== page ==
The race was scheduled for July 16, giving Smith only a week to prepare Seabiscuit after his arrival in California. The trainer did his best to keep him fit on the long journey west. Whenever the train pulled into a stop, he backed Pumpkin into a corner of the railcar and trotted Seabiscuit around and around. Outside the train, admirers mobbed the platforms to watch him go. As the train pulled out, the fans cheered him on his way. With each stop, news that the horse was coming buzzed up the telegraph wires, and a new throng would gather farther along the route. In town after town
, through Kansas, New Mexico, and Arizona, the story was the same. At Albuquerque, even the reservation population turned out. As Smith walked the horse by, an ancient Indian leaned up and looked the horse over.

  “Racehorse?” he said. Smith nodded.

  “Looks like a cow pony to me.”1

  Smith was pleased.

  The rumors followed them west. The backstretch at Hollywood was thick with stories, chief among them that Seabiscuit was lame. The stewards listened and worried that they would be burned by Seabiscuit as Belmont and Suffolk Downs had been. They had some reason to be wary. Earlier in the meet, a much-anticipated meeting between Kentucky Derby winner Lawrin and Preakness winner Dauber had to be canceled at the last moment when Dauber suffered a minor injury. The event had been traumatic for the Hollywood Park officials and seemed to make them overly concerned about Smith.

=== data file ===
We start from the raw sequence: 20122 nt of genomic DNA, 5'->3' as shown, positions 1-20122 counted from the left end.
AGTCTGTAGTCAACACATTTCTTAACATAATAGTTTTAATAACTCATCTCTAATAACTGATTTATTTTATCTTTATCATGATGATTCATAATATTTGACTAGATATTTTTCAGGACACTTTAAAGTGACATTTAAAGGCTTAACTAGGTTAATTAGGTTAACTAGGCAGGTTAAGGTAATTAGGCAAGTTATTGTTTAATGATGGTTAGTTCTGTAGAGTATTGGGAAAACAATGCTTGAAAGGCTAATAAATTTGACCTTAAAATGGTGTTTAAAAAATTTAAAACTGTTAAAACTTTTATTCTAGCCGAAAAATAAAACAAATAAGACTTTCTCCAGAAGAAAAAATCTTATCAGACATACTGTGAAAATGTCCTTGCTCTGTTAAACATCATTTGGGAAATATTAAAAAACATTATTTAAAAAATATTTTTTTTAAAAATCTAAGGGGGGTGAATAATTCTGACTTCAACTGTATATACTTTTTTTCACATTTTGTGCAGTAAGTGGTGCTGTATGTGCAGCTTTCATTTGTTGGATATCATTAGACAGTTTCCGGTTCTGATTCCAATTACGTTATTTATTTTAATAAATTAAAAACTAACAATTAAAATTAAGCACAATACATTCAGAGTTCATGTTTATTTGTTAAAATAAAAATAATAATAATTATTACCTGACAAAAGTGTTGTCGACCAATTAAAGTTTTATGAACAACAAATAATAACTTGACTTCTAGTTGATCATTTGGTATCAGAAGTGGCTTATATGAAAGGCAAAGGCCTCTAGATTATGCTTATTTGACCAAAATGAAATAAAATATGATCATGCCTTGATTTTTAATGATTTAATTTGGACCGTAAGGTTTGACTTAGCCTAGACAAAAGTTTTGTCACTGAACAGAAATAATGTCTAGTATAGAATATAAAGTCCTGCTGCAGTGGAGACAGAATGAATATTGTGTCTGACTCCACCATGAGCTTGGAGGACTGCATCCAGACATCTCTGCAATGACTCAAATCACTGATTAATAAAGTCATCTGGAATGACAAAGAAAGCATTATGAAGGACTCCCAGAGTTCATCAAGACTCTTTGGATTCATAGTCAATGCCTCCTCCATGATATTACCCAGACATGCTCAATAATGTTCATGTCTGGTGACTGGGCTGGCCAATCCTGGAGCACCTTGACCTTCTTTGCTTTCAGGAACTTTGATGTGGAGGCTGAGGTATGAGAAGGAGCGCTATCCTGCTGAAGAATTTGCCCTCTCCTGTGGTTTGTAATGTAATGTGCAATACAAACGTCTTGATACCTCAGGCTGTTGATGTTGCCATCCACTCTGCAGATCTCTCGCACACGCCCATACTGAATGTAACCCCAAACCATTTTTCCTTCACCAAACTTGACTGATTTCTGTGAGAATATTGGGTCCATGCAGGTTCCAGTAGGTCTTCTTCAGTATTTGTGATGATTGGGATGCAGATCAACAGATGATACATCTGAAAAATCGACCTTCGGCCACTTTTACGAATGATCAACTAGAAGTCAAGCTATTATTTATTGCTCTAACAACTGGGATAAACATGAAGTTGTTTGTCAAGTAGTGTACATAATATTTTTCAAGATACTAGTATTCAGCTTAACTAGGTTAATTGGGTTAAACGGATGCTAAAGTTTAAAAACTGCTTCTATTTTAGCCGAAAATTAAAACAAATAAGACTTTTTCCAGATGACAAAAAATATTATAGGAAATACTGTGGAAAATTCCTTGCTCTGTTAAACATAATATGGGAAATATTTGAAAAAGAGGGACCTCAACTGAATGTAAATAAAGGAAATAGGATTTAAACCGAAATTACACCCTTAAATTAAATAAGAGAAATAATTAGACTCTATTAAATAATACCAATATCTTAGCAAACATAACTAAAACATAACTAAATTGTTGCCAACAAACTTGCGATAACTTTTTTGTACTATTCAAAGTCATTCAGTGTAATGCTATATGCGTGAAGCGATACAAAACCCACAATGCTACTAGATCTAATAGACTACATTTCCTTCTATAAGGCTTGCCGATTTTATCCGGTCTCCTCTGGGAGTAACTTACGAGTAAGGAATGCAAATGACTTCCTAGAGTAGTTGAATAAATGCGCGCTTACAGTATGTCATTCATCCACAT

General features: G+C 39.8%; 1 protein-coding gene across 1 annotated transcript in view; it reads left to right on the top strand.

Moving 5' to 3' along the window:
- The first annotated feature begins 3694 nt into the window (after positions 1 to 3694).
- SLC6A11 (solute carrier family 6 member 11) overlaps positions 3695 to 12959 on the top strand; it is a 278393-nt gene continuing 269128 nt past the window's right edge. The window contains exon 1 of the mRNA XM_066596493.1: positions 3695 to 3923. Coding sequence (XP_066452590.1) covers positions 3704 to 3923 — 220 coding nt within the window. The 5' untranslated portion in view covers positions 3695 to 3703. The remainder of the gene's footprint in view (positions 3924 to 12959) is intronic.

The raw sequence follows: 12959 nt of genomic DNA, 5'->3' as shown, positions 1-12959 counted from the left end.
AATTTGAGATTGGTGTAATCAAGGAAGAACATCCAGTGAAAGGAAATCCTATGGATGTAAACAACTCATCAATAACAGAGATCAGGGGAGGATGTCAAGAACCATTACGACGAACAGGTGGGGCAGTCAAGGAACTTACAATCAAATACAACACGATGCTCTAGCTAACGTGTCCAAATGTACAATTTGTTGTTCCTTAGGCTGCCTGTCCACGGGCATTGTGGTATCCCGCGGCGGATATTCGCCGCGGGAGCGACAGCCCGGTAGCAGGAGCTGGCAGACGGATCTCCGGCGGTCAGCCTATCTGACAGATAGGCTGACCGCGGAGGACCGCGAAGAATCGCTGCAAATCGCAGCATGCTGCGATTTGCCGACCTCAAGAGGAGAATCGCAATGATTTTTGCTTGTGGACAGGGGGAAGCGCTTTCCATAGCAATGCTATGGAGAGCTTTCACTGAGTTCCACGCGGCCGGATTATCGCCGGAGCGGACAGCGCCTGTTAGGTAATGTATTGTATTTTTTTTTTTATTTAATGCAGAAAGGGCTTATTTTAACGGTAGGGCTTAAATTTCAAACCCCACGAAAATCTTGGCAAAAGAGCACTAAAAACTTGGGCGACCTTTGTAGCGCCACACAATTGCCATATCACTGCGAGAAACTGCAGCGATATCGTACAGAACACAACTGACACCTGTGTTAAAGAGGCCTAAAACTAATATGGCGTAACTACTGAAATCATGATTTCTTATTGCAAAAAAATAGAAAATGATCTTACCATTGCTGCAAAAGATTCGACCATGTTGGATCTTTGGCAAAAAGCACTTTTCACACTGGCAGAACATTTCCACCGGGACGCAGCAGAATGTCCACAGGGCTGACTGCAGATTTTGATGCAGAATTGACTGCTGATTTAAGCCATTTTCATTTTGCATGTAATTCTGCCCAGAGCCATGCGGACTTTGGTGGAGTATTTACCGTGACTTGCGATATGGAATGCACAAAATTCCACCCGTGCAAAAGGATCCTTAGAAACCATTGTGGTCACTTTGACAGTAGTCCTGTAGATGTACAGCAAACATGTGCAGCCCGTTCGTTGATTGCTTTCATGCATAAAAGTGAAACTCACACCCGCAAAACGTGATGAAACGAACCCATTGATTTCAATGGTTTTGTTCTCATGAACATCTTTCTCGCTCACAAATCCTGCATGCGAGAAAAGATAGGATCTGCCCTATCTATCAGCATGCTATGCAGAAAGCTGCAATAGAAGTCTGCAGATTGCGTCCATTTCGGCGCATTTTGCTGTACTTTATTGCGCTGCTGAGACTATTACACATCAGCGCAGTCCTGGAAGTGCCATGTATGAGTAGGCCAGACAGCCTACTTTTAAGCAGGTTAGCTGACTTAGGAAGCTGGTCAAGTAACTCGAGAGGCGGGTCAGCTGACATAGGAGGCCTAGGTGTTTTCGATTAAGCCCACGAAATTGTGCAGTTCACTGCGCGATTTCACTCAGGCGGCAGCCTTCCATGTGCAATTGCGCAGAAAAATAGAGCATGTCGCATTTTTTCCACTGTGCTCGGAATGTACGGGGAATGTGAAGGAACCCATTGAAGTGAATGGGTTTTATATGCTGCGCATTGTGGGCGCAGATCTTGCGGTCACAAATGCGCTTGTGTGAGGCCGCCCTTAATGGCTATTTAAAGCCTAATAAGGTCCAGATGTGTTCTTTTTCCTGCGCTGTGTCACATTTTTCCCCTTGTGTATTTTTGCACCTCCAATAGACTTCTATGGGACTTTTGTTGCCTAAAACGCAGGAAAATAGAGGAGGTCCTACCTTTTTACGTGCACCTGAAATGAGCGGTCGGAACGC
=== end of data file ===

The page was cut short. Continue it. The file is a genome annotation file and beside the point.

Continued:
On July 11, 1938, Smith walked Seabiscuit onto the track for his first workout at Hollywood. The trainer didn’t like the looks of the track, which was so deep and crumbly that it was playing at least a second slower than usual.2 “It looked like they were trying to grow corn on the track,” he said.3

  Before five hundred spectators, Seabiscuit breezed an easy mile under Woolf. He didn’t show a trace of lameness, prompting Smith to announce that the horse was ready to run in the Gold Cup. But no one was ready to believe that things were as they appeared. The rumors about Seabiscuit’s bad-leggedness continued to circulate, and the stewards’ anxiety escalated. Two days later Smith stacked Seabiscuit with 133 pounds, including Woolf, and turned them loose for another workout. With Woolf pulling hard on the reins, Seabiscuit went smoothly and soundly, looking so fit that even the clockers were singing his praises.

  The pair of workouts should have been enough to dispel the rumors. They weren’t. As Smith led the horse back to the barn, someone gave him an incredible piece of news. The stewards had commissioned a veterinarian to go over to the Howard barn, pull Seabiscuit out, examine him, and determine whether or not Smith was lying about his horse’s condition.